My family lived in west Phoenix in a square cinderblock home, painted turquoise. And the thing to know about cinderblock homes, however unattractive they might appear, a splash of turquoise paint makes them nearly… less unattractive.
In any case, cinderblock keeps out rodents and reptiles, and for desert living that’s darn smart.
Although about the time I was 12-years old, my dad built a garage in our backyard.
Actually, it wasn’t so much a garage as a giant workshop/sanctuary. It took up nearly half our backyard and was made primarily of wood.
That’s when the mice moved in.
The reason we knew we had mice is that every so often, about once a week or so, we’d find one floating in Pepper’s water dish.
Pepper being our family dog.
Now, you gotta figure, a mouse’s life can’t be an easy one. You’re either trying to find food or trying to keep from becoming food. And in Arizona, a mouse’s life must be extra hard. Especially in a workshop, where my dad never allowed food or drink.
My parents were certain the little guys fell in while trying to drink out of the dish. It was the only reasonable explanation. They lean in, lose their footing, and plop! Unable to get out, they breathe their last.
But I knew better. One look at that little rodent corpse, the serene look on his face, and I knew.
It was a clear case of mouse suicide.
After all, what did he have to live for?
My dear wife and 84 children,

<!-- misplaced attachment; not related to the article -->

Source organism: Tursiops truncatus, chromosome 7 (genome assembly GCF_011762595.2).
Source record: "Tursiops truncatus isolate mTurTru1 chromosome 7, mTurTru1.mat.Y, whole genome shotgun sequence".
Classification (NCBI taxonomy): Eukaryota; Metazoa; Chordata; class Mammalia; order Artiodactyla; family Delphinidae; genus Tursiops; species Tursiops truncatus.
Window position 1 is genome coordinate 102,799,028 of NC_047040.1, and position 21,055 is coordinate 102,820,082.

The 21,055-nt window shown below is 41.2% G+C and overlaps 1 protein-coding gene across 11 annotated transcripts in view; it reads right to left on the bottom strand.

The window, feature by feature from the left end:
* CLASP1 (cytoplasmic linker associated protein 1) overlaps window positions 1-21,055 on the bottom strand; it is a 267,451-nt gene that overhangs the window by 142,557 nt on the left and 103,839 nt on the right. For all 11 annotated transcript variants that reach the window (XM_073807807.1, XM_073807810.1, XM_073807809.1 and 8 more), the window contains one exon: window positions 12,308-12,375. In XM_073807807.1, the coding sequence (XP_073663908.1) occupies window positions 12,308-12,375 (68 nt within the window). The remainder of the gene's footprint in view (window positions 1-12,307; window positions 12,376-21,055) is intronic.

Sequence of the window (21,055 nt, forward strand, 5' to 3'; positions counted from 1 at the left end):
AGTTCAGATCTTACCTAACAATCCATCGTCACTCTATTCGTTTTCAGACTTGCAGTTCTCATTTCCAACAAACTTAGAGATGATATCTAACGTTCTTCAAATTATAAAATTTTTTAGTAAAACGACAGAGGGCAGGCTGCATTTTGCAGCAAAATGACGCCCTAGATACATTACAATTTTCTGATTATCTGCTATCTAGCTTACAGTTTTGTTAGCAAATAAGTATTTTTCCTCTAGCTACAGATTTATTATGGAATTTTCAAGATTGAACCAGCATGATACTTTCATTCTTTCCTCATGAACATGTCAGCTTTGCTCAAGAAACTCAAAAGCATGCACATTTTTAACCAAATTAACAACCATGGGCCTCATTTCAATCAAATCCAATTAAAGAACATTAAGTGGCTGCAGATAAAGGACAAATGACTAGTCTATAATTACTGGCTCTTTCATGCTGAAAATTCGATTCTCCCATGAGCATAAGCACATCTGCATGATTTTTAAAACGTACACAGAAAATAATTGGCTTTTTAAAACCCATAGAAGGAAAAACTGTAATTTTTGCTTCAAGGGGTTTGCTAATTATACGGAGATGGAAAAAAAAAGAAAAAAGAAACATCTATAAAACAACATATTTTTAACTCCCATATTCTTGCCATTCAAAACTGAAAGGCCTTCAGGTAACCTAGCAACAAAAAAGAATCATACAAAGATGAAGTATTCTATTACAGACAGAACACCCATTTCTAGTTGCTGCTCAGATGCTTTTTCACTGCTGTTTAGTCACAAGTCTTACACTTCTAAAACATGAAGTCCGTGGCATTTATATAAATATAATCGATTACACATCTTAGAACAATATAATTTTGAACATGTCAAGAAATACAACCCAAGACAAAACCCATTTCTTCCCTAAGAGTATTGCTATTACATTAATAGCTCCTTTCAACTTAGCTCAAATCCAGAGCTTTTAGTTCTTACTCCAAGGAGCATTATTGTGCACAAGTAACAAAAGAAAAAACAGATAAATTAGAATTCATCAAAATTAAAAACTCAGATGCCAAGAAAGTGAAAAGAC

By the time you read this, I will have thrown myself in the pond by the building of the gods. I’m sorry I couldn’t provide the life you deserve.
I looked for cheese. I found no cheese. All cheese is gone.
Alfred P. Mouse
I wanted to provide a proper burial for the mice, but Mom wouldn’t hear of it. Even a funeral pyre was out of the question.
Honestly, the woman had no compassion for depressed, suicidal mice.
And so it was that week after week, little mouse corpses were fished out of Pepper’s water dish and added to the garbage bin in the alley.
I wished, rather than believed, there was an afterlife for the little fellas. A mouse heaven, so to speak.
At least give them that.
Then one bright, Saturday morning, as we sat in the kitchen, Mom gasped and pointed out the window. “Oh my goodness,” she cried, “it’s Pepper!”
We got to the window in time to see Pepper drop a mouse into her water dish. She proceeded to poke it with her nose, over and over again. Every time the mouse came up for air, Pepper poked it under.
Finally, after what seemed like several minutes, the mouse gave up the good fight and was still.
Pepper stayed a short while until she was convinced it was dead. Then she took up her usual spot by the side of the garage and stretched out in the sun.
My parents and I looked at each other.
“Pepper is a killer,” I said softly, awed by her skill and resourcefulness.
My parents didn’t see it that way.
“A dog can’t kill something by drowning,” my dad explained. “They wouldn’t understand it.”
“She was just playing with it,” my mom added with a nod.
I wasn’t so sure. But what I did know was this: The Case of the Suicidal Mice of 40th Drive was solved.
The dog did it.